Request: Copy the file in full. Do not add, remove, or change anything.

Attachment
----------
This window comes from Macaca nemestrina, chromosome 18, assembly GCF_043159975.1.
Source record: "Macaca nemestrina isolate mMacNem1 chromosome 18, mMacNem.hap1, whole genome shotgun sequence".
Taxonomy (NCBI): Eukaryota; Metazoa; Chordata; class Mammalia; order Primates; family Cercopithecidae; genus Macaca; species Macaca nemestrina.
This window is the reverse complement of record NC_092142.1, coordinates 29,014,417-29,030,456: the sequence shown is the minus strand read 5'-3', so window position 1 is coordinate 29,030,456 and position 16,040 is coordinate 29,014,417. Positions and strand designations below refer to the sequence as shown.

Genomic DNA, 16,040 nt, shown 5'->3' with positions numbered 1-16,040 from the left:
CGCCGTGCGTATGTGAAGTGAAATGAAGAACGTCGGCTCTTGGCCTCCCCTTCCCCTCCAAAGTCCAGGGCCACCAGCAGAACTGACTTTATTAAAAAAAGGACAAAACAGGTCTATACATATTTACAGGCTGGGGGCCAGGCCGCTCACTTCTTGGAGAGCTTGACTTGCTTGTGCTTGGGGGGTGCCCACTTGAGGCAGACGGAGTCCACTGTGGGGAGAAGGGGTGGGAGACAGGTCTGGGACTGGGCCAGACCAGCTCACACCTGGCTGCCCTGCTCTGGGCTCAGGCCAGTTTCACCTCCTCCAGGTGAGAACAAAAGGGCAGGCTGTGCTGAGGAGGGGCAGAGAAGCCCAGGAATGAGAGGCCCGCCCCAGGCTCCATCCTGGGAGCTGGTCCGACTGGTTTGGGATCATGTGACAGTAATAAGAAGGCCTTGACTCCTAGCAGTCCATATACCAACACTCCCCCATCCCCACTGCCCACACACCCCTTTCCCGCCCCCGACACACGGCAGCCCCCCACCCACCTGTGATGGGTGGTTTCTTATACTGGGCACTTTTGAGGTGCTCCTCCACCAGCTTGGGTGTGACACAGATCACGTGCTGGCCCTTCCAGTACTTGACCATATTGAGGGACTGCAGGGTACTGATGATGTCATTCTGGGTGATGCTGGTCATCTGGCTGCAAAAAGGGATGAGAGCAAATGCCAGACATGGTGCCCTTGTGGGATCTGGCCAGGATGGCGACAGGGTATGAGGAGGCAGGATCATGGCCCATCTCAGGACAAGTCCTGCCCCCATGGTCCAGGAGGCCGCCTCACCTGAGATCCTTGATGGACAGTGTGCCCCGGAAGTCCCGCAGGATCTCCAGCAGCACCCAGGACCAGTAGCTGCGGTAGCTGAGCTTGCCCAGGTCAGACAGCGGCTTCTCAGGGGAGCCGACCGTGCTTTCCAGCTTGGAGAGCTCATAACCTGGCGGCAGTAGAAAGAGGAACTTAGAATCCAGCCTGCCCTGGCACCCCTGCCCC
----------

This window comes from Macaca nemestrina, chromosome 18, assembly GCF_043159975.1.
Source record: "Macaca nemestrina isolate mMacNem1 chromosome 18, mMacNem.hap1, whole genome shotgun sequence".
Taxonomy (NCBI): Eukaryota; Metazoa; Chordata; class Mammalia; order Primates; family Cercopithecidae; genus Macaca; species Macaca nemestrina.
This window is the reverse complement of record NC_092142.1, coordinates 29,014,417-29,030,456: the sequence shown is the minus strand read 5'-3', so window position 1 is coordinate 29,030,456 and position 16,040 is coordinate 29,014,417. Positions and strand designations below refer to the sequence as shown.

Genomic DNA, 16,040 nt, shown 5'->3' with positions numbered 1-16,040 from the left:
CGCCGTGCGTATGTGAAGTGAAATGAAGAACGTCGGCTCTTGGCCTCCCCTTCCCCTCCAAAGTCCAGGGCCACCAGCAGAACTGACTTTATTAAAAAAAGGACAAAACAGGTCTATACATATTTACAGGCTGGGGGCCAGGCCGCTCACTTCTTGGAGAGCTTGACTTGCTTGTGCTTGGGGGGTGCCCACTTGAGGCAGACGGAGTCCACTGTGGGGAGAAGGGGTGGGAGACAGGTCTGGGACTGGGCCAGACCAGCTCACACCTGGCTGCCCTGCTCTGGGCTCAGGCCAGTTTCACCTCCTCCAGGTGAGAACAAAAGGGCAGGCTGTGCTGAGGAGGGGCAGAGAAGCCCAGGAATGAGAGGCCCGCCCCAGGCTCCATCCTGGGAGCTGGTCCGACTGGTTTGGGATCATGTGACAGTAATAAGAAGGCCTTGACTCCTAGCAGTCCATATACCAACACTCCCCCATCCCCACTGCCCACACACCCCTTTCCCGCCCCCGACACACGGCAGCCCCCCACCCACCTGTGATGGGTGGTTTCTTATACTGGGCACTTTTGAGGTGCTCCTCCACCAGCTTGGGTGTGACACAGATCACGTGCTGGCCCTTCCAGTACTTGACCATATTGAGGGACTGCAGGGTACTGATGATGTCATTCTGGGTGATGCTGGTCATCTGGCTGCAAAAAGGGATGAGAGCAAATGCCAGACATGGTGCCCTTGTGGGATCTGGCCAGGATGGCGACAGGGTATGAGGAGGCAGGATCATGGCCCATCTCAGGACAAGTCCTGCCCCCATGGTCCAGGAGGCCGCCTCACCTGAGATCCTTGATGGACAGTGTGCCCCGGAAGTCCCGCAGGATCTCCAGCAGCACCCAGGACCAGTAGCTGCGGTAGCTGAGCTTGCCCAGGTCAGACAGCGGCTTCTCAGGGGAGCCGACCGTGCTTTCCAGCTTGGAGAGCTCATAACCTGGCGGCAGTAGAAAGAGGAACTTAGAATCCAGCCTGCCCTGGCACCCCTGCCCC